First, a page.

In the end as you would have expected the Hills find the most comfot.

    Other notable points to mention are Bucks chuch, the back and forth between Hank and the Reverend as well as the ultimatium at the end of the episode.

    Other than that I felt the story line was fresh, but too much time was spent on everyone but the characters we grew to love. I watch for the banter between the guys in the alley not a storyline that leaves the characters with lots to do and nothing to say.moreless
Kathy Najimy

Kathy Najimy

Voice of Peggy Hill

Brittany Murphy

Brittany Murphy

Voice of Joseph Gribble (seasons 1-4), Luanne Platter

Johnny Hardwick

Johnny Hardwick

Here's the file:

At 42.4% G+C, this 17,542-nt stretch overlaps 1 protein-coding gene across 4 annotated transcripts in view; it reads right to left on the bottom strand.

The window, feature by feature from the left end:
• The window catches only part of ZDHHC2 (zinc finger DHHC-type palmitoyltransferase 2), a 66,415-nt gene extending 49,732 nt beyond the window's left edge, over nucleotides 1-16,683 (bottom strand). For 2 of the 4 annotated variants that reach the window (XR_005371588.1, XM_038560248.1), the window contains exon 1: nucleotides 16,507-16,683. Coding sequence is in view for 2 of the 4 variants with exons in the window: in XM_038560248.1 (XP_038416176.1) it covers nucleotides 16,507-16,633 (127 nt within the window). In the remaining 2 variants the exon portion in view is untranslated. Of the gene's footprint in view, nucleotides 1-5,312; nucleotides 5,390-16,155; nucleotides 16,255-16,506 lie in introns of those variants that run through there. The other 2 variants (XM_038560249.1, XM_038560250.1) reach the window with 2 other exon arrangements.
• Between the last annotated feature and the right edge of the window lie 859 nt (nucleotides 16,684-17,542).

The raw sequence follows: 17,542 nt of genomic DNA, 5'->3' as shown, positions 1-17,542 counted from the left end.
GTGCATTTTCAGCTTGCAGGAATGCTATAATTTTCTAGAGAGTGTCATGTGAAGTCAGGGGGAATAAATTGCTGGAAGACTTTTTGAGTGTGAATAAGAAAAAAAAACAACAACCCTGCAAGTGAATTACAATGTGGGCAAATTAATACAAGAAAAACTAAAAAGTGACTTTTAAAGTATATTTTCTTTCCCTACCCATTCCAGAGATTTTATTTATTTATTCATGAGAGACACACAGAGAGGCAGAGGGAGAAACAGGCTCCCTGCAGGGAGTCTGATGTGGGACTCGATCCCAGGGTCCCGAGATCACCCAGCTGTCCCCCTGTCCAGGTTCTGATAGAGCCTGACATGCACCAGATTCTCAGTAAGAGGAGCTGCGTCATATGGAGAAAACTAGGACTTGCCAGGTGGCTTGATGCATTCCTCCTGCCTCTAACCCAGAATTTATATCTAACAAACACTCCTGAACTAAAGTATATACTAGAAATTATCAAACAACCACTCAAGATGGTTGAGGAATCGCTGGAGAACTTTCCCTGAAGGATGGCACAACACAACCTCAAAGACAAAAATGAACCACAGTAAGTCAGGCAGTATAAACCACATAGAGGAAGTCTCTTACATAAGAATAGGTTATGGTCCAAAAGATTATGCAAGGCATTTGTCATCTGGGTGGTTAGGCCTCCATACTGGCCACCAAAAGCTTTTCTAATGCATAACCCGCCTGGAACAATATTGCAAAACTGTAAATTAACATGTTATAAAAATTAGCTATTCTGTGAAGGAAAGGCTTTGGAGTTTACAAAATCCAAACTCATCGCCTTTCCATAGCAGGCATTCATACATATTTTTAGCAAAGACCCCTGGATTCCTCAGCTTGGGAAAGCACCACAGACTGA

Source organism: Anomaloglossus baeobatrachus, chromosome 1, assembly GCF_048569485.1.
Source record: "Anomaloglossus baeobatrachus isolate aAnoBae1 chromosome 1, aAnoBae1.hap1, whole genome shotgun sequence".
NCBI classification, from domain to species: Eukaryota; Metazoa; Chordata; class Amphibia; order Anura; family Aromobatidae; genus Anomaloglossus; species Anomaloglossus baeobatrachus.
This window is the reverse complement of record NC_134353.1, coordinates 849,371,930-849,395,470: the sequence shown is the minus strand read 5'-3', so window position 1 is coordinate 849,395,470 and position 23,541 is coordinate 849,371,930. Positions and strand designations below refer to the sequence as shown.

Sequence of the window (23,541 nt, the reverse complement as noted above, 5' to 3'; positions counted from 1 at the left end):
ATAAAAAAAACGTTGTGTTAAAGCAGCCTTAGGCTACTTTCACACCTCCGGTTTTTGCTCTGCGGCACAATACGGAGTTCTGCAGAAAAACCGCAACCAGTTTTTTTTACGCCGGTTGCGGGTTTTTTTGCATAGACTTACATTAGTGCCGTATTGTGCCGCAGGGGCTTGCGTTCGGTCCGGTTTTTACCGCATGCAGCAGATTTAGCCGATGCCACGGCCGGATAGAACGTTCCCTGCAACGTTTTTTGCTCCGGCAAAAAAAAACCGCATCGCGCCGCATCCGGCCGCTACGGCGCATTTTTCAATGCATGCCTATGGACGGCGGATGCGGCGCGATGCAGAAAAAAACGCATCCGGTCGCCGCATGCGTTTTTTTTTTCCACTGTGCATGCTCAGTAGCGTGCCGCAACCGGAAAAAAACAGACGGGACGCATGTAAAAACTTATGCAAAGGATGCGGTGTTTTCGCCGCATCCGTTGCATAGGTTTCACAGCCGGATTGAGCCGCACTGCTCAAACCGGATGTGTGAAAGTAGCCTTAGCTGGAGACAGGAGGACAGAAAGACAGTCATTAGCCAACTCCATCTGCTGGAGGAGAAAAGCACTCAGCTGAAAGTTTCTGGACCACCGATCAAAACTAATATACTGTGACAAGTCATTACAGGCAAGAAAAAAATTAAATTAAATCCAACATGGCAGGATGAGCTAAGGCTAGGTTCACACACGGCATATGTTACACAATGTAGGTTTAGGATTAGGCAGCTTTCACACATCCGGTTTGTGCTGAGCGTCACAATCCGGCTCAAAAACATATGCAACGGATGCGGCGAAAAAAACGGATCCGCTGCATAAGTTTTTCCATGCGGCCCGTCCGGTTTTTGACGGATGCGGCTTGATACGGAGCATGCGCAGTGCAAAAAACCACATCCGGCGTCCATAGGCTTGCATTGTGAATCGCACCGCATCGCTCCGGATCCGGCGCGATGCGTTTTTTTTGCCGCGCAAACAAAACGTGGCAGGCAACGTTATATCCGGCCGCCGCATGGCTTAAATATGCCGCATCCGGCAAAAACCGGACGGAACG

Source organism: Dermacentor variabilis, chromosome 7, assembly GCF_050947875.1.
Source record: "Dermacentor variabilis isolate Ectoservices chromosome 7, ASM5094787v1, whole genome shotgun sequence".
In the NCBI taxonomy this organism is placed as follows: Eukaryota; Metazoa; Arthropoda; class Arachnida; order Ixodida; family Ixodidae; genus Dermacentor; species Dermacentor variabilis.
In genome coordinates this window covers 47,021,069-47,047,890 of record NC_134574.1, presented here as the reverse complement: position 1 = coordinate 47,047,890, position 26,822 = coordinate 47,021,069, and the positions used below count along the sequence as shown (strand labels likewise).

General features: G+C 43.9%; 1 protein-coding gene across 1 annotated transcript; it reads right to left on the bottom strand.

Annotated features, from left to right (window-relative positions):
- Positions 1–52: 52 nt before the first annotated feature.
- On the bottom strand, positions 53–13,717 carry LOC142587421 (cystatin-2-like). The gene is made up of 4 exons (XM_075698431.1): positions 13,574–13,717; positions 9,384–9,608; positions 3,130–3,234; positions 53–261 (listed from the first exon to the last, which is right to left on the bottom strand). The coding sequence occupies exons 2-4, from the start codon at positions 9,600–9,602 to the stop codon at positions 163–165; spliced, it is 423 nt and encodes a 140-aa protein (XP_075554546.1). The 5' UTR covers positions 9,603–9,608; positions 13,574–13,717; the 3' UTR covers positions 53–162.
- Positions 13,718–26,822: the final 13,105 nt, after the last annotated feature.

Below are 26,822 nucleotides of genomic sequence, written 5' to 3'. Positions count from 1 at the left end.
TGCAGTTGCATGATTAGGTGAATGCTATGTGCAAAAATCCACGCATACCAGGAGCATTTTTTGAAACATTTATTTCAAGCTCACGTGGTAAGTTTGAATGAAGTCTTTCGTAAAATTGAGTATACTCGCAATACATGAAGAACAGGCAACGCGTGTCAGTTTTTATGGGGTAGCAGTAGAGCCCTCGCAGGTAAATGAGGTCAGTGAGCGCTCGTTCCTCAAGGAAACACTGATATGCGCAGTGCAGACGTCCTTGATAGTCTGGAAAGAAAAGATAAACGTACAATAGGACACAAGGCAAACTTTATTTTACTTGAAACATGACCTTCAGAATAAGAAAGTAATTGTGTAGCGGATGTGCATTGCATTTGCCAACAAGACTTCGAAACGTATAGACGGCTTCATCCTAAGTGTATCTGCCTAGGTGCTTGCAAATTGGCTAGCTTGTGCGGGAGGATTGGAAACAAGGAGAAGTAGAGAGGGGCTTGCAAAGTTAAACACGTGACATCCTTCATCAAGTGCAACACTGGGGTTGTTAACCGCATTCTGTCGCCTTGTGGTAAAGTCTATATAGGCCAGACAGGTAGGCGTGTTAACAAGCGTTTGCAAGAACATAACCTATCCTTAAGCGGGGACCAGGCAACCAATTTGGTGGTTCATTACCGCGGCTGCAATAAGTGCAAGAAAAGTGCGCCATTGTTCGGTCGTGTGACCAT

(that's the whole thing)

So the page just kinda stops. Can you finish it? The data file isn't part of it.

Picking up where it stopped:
Voice of Dale Gribble

Mike Judge

Mike Judge

Voice of Hank Hill, Boomhauer, Stuart Dooley

Pamela Adlon

Pamela Adlon

Voice of Bobby Hill

Stephen Root

Stephen Root

Voice of Bill Dauterive, Buck Strickland

Big Boi

Big Boi

Reverend Nealey

Guest Star

Ashley Gardner

Ashley Gardner

Reverend Karen Stroup

Guest Star

David Herman

David Herman


Guest Star

Tom Petty

Tom Petty


Recurring Role

Trivia, Notes, Quotes and Allusions


  • TRIVIA (3)

  • QUOTES (4)

    • Lucky: Me, I don't got to church - church goes with me. I'm worshippin' when I'm drinkin' a beer, diggin' a hole, or fishin' for trout.
      Luanne: That's beautiful, Lucky!
      Hank: Luanne, I happen to know it's asinine!

    • Reverend Neally: Thank you, Peggy, you are a gift straight from heaven!
      Peggy: I really am. You know, Reverend Strupe never got that.